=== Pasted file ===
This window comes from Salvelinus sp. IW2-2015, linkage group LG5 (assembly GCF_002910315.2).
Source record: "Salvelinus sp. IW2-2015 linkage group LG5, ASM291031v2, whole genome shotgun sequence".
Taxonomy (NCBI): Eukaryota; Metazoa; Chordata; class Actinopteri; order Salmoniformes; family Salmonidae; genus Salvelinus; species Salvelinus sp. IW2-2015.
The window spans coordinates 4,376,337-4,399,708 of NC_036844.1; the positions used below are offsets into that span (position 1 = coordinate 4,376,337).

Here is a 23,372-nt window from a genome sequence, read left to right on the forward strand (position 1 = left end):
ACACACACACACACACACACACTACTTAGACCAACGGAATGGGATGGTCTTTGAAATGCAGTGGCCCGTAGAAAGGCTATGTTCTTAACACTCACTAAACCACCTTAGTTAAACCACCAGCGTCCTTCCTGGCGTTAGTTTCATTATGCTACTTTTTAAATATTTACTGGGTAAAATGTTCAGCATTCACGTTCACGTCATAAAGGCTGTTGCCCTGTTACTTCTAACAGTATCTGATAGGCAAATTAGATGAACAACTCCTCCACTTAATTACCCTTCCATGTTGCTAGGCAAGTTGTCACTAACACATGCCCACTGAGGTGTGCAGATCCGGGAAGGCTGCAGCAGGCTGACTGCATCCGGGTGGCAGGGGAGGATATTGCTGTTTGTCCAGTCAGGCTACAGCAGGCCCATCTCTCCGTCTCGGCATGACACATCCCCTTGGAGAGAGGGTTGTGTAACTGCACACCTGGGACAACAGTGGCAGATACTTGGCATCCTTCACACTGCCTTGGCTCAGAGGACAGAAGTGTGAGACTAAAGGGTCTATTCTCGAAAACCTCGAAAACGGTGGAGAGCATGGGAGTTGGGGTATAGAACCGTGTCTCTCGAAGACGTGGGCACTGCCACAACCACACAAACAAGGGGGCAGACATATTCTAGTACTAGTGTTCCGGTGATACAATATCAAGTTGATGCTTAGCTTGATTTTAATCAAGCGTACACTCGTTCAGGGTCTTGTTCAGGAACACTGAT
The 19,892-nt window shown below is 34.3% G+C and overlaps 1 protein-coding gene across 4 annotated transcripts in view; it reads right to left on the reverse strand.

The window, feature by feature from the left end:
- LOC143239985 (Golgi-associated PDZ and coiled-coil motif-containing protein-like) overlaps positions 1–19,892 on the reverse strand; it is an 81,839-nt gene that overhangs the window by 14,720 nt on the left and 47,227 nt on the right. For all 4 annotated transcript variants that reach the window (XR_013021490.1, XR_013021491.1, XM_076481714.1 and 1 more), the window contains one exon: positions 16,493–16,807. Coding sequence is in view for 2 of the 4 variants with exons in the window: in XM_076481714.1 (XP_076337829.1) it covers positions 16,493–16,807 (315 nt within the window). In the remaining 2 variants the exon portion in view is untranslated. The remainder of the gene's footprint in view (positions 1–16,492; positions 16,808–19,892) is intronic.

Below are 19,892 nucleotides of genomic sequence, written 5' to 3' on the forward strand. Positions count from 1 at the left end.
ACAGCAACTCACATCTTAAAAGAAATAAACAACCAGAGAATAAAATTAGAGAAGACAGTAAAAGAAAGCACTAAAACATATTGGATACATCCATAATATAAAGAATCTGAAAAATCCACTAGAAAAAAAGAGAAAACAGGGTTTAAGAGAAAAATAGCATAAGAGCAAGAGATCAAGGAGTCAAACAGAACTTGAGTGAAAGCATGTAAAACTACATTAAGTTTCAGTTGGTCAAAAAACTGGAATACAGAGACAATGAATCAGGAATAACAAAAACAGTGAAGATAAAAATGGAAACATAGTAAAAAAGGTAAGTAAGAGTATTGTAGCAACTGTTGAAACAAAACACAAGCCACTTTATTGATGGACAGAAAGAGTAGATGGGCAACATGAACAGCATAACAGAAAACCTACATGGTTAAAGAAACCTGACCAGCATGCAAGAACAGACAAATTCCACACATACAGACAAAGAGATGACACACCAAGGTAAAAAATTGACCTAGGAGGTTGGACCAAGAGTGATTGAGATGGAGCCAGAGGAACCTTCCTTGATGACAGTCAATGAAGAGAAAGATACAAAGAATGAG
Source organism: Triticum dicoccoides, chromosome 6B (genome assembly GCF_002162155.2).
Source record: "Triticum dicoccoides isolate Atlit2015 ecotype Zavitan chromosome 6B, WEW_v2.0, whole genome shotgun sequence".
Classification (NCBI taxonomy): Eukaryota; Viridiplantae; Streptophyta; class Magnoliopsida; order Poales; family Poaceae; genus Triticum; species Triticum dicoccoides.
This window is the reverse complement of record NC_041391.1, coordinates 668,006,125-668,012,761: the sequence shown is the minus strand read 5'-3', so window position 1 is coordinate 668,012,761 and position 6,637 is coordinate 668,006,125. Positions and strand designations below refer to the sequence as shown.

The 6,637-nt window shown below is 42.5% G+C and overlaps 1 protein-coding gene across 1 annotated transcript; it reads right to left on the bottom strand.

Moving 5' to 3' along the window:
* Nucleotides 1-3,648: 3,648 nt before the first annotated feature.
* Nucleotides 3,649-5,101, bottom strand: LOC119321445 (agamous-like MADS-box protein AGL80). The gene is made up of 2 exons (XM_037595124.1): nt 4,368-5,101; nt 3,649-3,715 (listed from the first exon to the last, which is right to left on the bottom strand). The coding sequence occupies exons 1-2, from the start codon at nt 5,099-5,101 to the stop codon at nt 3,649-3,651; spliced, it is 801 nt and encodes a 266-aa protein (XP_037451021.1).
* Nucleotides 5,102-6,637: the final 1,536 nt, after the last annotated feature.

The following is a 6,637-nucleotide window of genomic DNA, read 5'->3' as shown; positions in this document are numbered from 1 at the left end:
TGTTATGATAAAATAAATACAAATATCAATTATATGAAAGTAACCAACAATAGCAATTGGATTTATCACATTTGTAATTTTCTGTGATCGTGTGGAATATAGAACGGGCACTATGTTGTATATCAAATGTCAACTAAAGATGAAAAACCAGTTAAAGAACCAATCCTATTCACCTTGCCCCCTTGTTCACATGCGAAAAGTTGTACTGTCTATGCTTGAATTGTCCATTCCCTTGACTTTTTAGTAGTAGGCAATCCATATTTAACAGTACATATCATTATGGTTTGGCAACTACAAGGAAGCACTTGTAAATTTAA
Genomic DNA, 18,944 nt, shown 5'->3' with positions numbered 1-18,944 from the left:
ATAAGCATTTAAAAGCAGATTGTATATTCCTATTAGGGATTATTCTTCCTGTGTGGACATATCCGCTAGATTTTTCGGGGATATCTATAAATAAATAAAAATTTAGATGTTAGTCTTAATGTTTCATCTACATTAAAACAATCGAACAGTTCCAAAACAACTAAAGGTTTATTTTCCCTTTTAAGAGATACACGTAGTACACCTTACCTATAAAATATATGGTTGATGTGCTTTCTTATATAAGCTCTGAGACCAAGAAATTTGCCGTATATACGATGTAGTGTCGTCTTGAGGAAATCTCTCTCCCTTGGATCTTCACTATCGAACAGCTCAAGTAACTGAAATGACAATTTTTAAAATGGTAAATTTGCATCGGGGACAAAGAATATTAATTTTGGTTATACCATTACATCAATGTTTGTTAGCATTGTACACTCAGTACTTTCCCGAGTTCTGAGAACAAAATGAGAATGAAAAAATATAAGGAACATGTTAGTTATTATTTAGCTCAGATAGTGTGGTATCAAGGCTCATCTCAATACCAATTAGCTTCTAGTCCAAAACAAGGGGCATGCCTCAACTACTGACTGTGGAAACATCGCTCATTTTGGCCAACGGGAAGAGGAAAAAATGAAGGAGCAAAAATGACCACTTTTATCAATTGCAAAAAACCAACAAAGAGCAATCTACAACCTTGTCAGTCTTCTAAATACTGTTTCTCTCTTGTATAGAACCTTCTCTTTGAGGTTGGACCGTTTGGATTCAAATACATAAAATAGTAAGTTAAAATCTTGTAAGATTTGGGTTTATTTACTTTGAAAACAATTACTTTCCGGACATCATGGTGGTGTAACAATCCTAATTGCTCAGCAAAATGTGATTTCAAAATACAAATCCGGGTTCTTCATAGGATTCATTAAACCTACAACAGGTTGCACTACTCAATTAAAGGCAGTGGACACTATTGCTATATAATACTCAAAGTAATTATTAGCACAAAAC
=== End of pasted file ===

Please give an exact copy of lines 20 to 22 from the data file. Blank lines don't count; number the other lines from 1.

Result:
* Nucleotides 5,102-6,637: the final 1,536 nt, after the last annotated feature.

The following is a 6,637-nucleotide window of genomic DNA, read 5'->3' as shown; positions in this document are numbered from 1 at the left end:
TGTTATGATAAAATAAATACAAATATCAATTATATGAAAGTAACCAACAATAGCAATTGGATTTATCACATTTGTAATTTTCTGTGATCGTGTGGAATATAGAACGGGCACTATGTTGTATATCAAATGTCAACTAAAGATGAAAAACCAGTTAAAGAACCAATCCTATTCACCTTGCCCCCTTGTTCACATGCGAAAAGTTGTACTGTCTATGCTTGAATTGTCCATTCCCTTGACTTTTTAGTAGTAGGCAATCCATATTTAACAGTACATATCATTATGGTTTGGCAACTACAAGGAAGCACTTGTAAATTTAA